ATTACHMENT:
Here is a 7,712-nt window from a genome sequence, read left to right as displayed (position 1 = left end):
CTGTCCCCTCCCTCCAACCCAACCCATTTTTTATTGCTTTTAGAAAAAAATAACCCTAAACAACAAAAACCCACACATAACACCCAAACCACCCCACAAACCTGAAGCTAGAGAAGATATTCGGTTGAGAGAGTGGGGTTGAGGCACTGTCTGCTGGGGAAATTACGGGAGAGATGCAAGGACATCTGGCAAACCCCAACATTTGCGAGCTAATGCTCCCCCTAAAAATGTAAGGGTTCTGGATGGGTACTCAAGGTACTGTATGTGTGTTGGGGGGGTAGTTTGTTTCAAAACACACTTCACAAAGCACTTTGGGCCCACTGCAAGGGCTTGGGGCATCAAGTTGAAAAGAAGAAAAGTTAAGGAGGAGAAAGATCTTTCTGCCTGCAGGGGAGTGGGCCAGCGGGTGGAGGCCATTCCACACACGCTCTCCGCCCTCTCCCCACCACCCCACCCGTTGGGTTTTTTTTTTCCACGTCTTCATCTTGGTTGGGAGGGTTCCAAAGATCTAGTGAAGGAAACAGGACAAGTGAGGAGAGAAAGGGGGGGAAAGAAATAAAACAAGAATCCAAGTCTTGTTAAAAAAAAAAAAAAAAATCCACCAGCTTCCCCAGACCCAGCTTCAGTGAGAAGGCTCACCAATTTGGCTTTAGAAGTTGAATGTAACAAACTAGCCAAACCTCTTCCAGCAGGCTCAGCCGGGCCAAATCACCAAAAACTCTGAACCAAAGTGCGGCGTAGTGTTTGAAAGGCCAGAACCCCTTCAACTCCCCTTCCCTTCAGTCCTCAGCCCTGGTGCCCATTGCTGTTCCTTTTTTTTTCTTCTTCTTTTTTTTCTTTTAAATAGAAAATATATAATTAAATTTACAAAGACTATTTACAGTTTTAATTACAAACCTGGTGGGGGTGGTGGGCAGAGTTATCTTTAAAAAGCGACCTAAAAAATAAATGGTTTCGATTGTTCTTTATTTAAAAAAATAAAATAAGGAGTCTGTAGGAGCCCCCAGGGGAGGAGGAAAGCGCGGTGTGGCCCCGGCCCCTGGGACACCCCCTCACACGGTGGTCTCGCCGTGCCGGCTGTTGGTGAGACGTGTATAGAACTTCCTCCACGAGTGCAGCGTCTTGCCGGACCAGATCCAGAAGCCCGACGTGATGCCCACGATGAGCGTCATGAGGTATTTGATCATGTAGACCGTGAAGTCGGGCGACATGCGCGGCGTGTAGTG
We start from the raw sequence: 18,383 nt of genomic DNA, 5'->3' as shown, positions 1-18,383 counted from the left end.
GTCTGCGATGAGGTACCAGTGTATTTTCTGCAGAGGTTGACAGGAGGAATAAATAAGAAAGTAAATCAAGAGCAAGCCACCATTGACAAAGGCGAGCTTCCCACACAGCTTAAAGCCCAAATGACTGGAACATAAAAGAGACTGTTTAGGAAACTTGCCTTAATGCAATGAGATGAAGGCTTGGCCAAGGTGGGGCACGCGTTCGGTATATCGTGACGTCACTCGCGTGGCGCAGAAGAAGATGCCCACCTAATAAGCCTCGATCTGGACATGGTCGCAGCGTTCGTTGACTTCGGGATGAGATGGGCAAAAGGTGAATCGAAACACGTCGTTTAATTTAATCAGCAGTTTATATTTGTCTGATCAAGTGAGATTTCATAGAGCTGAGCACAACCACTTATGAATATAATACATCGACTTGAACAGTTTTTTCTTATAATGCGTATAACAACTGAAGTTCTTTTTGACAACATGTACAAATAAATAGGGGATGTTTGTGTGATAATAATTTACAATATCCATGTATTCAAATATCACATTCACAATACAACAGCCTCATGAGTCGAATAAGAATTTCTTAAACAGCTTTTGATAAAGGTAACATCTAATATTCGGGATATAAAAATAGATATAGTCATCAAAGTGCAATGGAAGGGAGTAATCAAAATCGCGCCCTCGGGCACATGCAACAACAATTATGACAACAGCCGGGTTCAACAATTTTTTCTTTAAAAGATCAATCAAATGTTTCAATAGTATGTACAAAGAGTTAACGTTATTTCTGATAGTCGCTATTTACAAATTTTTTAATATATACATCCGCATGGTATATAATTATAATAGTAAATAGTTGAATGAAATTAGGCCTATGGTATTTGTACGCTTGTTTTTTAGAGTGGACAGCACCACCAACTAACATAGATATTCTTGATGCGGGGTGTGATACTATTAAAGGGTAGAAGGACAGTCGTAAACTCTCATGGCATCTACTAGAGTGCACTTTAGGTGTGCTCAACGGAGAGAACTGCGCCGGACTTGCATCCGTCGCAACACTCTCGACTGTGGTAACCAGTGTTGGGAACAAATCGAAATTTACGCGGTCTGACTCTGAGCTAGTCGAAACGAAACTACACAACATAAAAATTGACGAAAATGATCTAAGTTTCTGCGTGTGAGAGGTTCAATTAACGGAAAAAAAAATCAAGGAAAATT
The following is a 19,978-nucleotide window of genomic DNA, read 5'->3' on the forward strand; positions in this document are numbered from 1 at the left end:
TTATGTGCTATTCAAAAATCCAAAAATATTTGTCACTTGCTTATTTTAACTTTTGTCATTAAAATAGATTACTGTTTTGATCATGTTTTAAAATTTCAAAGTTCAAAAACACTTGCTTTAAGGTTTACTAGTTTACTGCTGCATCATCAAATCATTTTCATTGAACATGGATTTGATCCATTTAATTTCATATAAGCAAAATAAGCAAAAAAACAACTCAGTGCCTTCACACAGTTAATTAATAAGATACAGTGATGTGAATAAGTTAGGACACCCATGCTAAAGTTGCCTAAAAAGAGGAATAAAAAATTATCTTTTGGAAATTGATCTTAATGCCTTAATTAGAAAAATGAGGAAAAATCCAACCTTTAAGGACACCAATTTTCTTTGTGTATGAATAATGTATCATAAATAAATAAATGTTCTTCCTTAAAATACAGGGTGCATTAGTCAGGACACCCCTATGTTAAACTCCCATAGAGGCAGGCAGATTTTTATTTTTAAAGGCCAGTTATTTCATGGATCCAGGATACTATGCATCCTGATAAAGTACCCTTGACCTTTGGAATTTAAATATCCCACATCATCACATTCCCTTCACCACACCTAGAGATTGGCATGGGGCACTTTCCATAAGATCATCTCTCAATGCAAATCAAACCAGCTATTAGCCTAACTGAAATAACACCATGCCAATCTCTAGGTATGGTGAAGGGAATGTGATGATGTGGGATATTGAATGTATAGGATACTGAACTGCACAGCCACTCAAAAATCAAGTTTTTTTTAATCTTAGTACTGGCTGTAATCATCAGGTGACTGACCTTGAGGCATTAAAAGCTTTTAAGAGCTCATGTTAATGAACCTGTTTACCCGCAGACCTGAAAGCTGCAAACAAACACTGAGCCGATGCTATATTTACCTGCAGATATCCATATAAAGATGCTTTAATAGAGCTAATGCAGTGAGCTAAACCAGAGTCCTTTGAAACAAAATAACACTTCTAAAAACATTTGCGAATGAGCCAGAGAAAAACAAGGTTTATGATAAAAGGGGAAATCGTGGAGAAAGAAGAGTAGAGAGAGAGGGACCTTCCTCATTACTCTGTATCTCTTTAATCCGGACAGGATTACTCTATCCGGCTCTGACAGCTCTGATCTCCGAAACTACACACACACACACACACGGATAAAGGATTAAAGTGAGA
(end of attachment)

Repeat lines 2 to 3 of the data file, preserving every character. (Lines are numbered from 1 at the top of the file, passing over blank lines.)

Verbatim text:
CTGTCCCCTCCCTCCAACCCAACCCATTTTTTATTGCTTTTAGAAAAAAATAACCCTAAACAACAAAAACCCACACATAACACCCAAACCACCCCACAAACCTGAAGCTAGAGAAGATATTCGGTTGAGAGAGTGGGGTTGAGGCACTGTCTGCTGGGGAAATTACGGGAGAGATGCAAGGACATCTGGCAAACCCCAACATTTGCGAGCTAATGCTCCCCCTAAAAATGTAAGGGTTCTGGATGGGTACTCAAGGTACTGTATGTGTGTTGGGGGGGTAGTTTGTTTCAAAACACACTTCACAAAGCACTTTGGGCCCACTGCAAGGGCTTGGGGCATCAAGTTGAAAAGAAGAAAAGTTAAGGAGGAGAAAGATCTTTCTGCCTGCAGGGGAGTGGGCCAGCGGGTGGAGGCCATTCCACACACGCTCTCCGCCCTCTCCCCACCACCCCACCCGTTGGGTTTTTTTTTTCCACGTCTTCATCTTGGTTGGGAGGGTTCCAAAGATCTAGTGAAGGAAACAGGACAAGTGAGGAGAGAAAGGGGGGGAAAGAAATAAAACAAGAATCCAAGTCTTGTTAAAAAAAAAAAAAAAAATCCACCAGCTTCCCCAGACCCAGCTTCAGTGAGAAGGCTCACCAATTTGGCTTTAGAAGTTGAATGTAACAAACTAGCCAAACCTCTTCCAGCAGGCTCAGCCGGGCCAAATCACCAAAAACTCTGAACCAAAGTGCGGCGTAGTGTTTGAAAGGCCAGAACCCCTTCAACTCCCCTTCCCTTCAGTCCTCAGCCCTGGTGCCCATTGCTGTTCCTTTTTTTTTCTTCTTCTTTTTTTTCTTTTAAATAGAAAATATATAATTAAATTTACAAAGACTATTTACAGTTTTAATTACAAACCTGGTGGGGGTGGTGGGCAGAGTTATCTTTAAAAAGCGACCTAAAAAATAAATGGTTTCGATTGTTCTTTATTTAAAAAAATAAAATAAGGAGTCTGTAGGAGCCCCCAGGGGAGGAGGAAAGCGCGGTGTGGCCCCGGCCCCTGGGACACCCCCTCACACGGTGGTCTCGCCGTGCCGGCTGTTGGTGAGACGTGTATAGAACTTCCTCCACGAGTGCAGCGTCTTGCCGGACCAGATCCAGAAGCCCGACGTGATGCCCACGATGAGCGTCATGAGGTATTTGATCATGTAGACCGTGAAGTCGGGCGACATGCGCGGCGTGTAGTG
We start from the raw sequence: 18,383 nt of genomic DNA, 5'->3' as shown, positions 1-18,383 counted from the left end.